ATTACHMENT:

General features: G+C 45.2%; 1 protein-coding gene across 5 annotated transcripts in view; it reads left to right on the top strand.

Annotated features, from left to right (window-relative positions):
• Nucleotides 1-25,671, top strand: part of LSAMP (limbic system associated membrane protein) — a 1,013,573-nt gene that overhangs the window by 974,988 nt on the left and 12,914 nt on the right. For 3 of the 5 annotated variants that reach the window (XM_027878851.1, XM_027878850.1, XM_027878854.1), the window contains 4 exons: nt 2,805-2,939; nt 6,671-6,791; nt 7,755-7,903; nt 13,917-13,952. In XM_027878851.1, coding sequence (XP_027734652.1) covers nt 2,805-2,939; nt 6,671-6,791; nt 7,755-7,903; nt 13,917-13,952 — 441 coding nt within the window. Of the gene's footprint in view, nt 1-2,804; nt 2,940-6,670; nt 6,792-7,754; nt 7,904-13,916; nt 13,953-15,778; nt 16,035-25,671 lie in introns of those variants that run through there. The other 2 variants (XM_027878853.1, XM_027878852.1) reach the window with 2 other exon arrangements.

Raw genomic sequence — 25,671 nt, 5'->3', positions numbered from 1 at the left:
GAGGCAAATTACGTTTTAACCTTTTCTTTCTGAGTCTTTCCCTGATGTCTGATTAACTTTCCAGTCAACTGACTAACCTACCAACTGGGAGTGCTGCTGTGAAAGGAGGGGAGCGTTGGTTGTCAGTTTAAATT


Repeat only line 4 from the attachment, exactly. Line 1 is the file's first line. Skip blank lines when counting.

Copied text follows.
Raw genomic sequence — 25,671 nt, 5'->3', positions numbered from 1 at the left: